The District of Columbia Public Schools (DCPS) has been treating its teachers as though they are normal, private-sector employees, and it’s paying off for students.
“Since 2012, we have been studying IMPACT, a seminal effort by the [DCPS] to link teacher retention and pay to their performance,” Education Next reported recently. “Under IMPACT, the district sets detailed standards for high-quality instruction, conducts multiple observations, assesses individual performance based on evidence of student progress, and retains and rewards teachers based on annual ratings. Looking across our analyses, we see that under IMPACT, DCPS has dramatically improved the quality of teaching in its schools—likely contributing to its status as the fastest-improving large urban school system in the United States as measured by the National Assessment of Educational Progress.”
DCPS has improved teaching and student achievement by dismissing “the majority of very low performing teachers and [replacing] them with teachers whose students did better,” the report says. In other words, DCPS teachers are now being held to the same standards as everyone who works in the private sector.
Teachers have a tough job; there’s no question about that. Molding the minds of young people is no easy task, and many teachers work long hours for mediocre pay. But there’s a myth in this country, perpetrated primarily by teachers unions, that public school teachers are a protected class that is never deserving of rebuke. However, the truth of the matter is public education, and government in general, tends to attract the worst types of employees: those who want a cushy job with lots of perks that is nearly impossible to lose.
Look, for instance, at some of the notorious practices teachers unions are infamous for championing: last in, first out (LIFO) hiring and firing procedures, tenure, and strikes. These union-endorsed systems would surely never survive in a truly free market, and neither would public schools.
LIFO assumes the last person hired is the least qualified and therefore the least valuable employee, which is a completely absurd policy. Tenure arguably has its place in private universities, where professors are deemed to deserve it, but to force taxpayers to foot the bill for worthless public school teachers simply because they’ve refused to leave a job they aren’t good at is simply unfair and, in some cases, immoral. For instance, many teachers have been caught doing dangerous and perverted things, but because teachers unions have forced school districts to adopt lenient disciplinary policies and procedures, these degenerates are allowed to keep their jobs.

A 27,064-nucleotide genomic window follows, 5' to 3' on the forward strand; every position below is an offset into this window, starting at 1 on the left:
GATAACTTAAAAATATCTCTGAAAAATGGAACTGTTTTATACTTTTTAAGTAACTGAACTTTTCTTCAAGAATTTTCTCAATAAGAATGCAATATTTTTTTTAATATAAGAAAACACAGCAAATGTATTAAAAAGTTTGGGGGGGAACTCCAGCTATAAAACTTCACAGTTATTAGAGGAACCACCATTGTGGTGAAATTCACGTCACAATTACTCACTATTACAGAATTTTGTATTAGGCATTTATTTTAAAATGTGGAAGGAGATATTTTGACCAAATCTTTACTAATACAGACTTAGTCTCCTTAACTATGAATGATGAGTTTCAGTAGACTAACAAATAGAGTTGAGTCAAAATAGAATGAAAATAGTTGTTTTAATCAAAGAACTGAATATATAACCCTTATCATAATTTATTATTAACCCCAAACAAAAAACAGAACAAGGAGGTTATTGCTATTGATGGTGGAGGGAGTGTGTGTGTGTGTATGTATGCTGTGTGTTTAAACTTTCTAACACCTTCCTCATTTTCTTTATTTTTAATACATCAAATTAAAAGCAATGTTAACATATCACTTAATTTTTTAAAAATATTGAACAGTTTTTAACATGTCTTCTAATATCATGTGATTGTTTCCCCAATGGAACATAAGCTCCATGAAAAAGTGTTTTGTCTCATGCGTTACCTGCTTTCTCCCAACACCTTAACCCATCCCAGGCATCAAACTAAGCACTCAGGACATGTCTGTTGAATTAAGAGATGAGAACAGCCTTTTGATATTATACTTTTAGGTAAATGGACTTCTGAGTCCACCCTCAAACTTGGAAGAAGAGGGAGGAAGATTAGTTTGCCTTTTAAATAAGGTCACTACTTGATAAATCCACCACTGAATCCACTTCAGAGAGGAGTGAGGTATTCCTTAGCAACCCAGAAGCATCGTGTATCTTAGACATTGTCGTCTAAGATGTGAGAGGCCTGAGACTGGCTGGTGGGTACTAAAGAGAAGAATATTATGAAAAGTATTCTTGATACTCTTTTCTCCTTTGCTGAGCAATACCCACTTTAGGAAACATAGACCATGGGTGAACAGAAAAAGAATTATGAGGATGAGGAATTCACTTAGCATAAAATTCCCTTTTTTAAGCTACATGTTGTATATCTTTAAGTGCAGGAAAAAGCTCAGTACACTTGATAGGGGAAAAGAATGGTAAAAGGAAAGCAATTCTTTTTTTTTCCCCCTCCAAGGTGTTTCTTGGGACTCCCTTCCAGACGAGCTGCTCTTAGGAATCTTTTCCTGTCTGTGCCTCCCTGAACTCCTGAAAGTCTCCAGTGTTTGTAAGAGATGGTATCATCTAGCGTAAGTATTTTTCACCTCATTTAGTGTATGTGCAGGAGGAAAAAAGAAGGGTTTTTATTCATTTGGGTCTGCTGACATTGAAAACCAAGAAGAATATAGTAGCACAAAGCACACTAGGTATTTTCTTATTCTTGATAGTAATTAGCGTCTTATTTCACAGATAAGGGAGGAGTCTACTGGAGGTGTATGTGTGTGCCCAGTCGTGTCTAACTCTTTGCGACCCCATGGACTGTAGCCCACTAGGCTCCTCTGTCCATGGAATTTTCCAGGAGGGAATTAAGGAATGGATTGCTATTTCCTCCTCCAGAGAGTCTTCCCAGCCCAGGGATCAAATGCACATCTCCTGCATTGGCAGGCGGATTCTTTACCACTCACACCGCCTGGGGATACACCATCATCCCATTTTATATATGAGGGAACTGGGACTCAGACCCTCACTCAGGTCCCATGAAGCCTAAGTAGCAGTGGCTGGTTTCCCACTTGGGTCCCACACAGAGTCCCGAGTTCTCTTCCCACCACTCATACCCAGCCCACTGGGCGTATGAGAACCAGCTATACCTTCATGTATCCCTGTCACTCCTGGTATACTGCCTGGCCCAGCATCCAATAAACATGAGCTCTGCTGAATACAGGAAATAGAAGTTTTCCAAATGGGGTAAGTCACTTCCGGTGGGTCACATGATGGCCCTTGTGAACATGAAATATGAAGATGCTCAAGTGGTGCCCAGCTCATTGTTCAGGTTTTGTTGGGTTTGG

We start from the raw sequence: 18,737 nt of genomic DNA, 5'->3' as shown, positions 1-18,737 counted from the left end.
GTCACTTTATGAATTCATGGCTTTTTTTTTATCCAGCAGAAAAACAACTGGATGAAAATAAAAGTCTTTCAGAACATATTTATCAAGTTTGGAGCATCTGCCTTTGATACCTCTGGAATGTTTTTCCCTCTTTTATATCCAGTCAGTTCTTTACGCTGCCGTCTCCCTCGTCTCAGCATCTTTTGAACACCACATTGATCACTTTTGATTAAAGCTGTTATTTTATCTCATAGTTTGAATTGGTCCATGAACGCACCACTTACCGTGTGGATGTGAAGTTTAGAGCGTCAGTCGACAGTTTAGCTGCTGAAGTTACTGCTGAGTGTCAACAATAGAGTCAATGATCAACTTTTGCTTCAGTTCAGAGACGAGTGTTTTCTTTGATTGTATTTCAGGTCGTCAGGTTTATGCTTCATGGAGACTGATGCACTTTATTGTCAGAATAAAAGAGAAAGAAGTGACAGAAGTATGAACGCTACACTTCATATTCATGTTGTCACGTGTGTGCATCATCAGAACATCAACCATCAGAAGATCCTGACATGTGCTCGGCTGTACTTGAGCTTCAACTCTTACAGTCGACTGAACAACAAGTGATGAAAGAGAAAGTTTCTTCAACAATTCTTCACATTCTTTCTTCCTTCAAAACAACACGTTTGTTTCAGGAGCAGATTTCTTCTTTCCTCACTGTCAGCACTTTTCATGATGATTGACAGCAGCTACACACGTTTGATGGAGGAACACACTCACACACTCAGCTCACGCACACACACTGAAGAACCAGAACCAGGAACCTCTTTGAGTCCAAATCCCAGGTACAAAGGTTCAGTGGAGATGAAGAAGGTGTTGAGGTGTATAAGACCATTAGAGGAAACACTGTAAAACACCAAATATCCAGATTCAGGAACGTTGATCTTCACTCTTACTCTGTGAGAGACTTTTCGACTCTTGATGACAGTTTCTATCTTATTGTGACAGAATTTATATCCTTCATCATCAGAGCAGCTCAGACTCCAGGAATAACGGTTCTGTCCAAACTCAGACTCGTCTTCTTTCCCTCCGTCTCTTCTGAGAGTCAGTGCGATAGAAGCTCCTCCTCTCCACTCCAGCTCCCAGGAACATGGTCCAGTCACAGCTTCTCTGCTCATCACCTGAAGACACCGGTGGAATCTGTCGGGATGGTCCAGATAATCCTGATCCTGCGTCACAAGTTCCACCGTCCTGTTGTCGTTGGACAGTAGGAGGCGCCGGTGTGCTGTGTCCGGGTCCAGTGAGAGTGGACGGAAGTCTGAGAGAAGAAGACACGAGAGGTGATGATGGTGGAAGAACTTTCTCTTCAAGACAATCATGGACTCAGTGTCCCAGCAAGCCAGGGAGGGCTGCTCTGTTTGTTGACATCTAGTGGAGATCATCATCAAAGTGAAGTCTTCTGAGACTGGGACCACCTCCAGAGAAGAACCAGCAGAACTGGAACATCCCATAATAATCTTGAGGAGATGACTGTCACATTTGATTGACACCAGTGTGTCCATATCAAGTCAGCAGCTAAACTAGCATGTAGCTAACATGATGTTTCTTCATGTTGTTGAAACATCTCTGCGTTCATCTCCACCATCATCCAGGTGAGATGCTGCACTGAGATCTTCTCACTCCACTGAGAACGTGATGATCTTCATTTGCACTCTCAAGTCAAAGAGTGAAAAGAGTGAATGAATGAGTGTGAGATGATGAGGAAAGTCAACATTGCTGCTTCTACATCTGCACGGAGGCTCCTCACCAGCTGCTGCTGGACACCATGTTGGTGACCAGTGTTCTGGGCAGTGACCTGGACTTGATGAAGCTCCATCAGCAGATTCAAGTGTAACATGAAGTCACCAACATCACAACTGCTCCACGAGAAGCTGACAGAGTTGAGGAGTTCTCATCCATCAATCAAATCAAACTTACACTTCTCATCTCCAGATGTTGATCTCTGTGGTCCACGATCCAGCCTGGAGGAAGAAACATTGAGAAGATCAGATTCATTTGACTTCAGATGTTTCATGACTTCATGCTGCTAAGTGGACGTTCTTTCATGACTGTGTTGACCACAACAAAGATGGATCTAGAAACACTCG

And let’s not forget about the strikes: Teachers—none of whom were forced to enter the teaching profession and all of whom, I presume, knew the costs and rewards of their chosen occupation—amass a gang and protest the “injustices” of having to do the jobs they were hired to do. Meanwhile, children miss valuable classroom time, parents are inconvenienced, and the teachers, more often than not, are rewarded for their tantrum to the tune of millions of dollars of your hard-earned money.
When will the madness end? When will our country wake up to the reality that holding public school teachers accountable and rewarding or punishing them according to their merit, or lack thereof, is good for schools, children, families, and society?
“The DCPS story shows that it may be politically challenging to adopt high-stakes evaluation systems, but it is not impossible,” Education Next concluded. “And it shows that well-designed and carefully implemented teacher evaluations can serve as an important district improvement strategy—so long as states and districts are also willing to make tough, performance-based decisions about teacher retention, development, and pay.”
Treating public school teachers like the rest of us is a step toward improving the failing government school system. Actually privatizing the system would fix it altogether.